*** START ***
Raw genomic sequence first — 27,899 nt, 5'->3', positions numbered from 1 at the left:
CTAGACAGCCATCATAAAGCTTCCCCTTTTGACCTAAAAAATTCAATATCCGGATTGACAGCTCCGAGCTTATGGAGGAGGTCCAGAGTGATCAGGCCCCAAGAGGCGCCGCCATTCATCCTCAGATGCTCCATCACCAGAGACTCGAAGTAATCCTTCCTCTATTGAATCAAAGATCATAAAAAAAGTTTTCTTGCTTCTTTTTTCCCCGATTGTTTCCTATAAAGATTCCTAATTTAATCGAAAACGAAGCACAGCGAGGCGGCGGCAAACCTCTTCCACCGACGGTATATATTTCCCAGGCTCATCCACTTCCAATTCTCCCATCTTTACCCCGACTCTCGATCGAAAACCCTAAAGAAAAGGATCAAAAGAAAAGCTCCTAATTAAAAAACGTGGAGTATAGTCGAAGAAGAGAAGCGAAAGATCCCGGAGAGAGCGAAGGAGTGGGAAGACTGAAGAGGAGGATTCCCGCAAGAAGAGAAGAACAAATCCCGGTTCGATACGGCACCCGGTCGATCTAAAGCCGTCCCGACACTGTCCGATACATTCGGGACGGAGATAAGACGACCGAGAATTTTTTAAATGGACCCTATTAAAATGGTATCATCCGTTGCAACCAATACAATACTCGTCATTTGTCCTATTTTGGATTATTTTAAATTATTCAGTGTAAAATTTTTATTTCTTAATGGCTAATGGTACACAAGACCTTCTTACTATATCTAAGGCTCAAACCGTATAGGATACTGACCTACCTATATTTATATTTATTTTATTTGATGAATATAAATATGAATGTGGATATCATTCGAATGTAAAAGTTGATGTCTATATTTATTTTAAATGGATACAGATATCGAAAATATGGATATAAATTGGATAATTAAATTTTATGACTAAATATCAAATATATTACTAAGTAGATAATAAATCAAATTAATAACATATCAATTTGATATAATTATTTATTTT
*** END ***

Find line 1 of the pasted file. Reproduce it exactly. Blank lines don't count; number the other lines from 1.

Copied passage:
Raw genomic sequence first — 27,899 nt, 5'->3', positions numbered from 1 at the left: